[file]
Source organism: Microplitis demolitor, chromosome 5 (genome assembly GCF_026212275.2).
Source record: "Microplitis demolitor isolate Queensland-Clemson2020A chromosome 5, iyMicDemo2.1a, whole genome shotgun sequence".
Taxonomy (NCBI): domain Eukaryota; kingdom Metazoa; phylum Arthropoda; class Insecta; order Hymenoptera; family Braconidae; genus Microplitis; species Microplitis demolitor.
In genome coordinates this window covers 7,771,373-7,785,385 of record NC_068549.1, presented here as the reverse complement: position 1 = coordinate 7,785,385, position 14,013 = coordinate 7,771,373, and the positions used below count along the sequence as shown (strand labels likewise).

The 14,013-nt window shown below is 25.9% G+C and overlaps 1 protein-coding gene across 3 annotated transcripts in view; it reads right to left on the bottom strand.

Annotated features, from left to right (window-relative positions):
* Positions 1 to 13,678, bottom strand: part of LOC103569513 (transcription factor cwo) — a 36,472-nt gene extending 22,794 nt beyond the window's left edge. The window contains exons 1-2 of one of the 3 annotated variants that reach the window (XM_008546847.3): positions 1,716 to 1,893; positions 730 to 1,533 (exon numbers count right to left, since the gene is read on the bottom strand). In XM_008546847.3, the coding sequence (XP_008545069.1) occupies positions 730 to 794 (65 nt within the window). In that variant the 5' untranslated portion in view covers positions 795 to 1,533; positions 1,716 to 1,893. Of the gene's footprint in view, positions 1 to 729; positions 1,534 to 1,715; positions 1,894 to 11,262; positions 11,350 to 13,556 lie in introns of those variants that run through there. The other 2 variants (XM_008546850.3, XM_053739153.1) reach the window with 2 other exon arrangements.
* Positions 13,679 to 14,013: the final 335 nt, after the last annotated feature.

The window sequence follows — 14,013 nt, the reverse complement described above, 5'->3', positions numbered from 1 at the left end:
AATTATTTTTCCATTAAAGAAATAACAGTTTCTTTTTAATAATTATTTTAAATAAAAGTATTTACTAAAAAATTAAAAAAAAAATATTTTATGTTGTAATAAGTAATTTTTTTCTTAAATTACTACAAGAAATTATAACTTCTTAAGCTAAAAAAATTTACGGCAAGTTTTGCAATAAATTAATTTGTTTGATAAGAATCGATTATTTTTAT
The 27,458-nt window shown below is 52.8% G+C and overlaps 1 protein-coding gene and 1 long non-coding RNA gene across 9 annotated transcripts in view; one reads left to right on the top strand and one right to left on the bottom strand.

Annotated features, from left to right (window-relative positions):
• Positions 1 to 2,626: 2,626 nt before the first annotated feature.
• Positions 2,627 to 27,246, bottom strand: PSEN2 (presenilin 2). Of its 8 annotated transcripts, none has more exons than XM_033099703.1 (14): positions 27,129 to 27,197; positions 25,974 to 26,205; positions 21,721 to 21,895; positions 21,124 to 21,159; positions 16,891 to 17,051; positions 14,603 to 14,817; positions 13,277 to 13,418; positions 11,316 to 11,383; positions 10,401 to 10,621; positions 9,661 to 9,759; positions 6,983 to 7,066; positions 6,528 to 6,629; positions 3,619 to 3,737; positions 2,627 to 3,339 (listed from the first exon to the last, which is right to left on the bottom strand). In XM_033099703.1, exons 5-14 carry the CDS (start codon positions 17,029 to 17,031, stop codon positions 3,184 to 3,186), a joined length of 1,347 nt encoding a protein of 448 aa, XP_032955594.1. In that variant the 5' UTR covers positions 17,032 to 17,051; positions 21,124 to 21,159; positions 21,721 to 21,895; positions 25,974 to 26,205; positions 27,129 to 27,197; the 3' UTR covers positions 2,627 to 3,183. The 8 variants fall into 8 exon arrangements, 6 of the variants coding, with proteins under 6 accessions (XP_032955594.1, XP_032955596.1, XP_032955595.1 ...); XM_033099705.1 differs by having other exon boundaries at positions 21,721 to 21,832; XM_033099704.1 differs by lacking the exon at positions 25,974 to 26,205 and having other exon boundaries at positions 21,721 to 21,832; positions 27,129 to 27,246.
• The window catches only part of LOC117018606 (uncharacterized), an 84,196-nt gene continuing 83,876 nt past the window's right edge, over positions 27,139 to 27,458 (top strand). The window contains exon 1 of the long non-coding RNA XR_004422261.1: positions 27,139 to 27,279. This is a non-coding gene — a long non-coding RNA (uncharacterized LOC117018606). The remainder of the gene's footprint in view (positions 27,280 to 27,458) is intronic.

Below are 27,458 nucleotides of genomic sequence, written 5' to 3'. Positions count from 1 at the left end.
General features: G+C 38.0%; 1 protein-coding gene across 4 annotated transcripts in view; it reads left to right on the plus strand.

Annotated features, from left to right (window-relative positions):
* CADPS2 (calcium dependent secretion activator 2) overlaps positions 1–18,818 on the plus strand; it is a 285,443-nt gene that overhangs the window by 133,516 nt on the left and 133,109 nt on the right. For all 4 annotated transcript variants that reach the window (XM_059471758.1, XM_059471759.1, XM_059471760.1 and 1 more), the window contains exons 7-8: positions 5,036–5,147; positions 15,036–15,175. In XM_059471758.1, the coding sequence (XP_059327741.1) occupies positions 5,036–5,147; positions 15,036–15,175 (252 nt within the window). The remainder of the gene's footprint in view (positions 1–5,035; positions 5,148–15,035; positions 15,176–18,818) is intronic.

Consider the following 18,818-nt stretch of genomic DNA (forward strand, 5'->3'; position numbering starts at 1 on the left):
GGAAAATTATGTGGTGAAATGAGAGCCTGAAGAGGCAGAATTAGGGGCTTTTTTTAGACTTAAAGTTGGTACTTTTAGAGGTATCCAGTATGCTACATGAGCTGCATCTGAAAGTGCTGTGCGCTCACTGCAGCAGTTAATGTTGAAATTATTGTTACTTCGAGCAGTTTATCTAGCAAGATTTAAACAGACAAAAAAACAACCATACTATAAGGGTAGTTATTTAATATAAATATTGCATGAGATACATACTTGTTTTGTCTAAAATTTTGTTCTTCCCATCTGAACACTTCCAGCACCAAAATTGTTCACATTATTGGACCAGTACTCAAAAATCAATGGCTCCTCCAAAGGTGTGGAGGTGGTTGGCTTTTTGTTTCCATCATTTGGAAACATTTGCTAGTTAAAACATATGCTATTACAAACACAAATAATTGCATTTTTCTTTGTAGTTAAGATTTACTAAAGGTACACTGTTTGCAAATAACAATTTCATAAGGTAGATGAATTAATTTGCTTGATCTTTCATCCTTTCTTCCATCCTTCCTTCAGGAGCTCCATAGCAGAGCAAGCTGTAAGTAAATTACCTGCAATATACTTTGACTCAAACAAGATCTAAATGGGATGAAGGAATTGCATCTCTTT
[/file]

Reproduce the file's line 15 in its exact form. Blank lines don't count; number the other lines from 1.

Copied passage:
• The window catches only part of LOC117018606 (uncharacterized), an 84,196-nt gene continuing 83,876 nt past the window's right edge, over positions 27,139 to 27,458 (top strand). The window contains exon 1 of the long non-coding RNA XR_004422261.1: positions 27,139 to 27,279. This is a non-coding gene — a long non-coding RNA (uncharacterized LOC117018606). The remainder of the gene's footprint in view (positions 27,280 to 27,458) is intronic.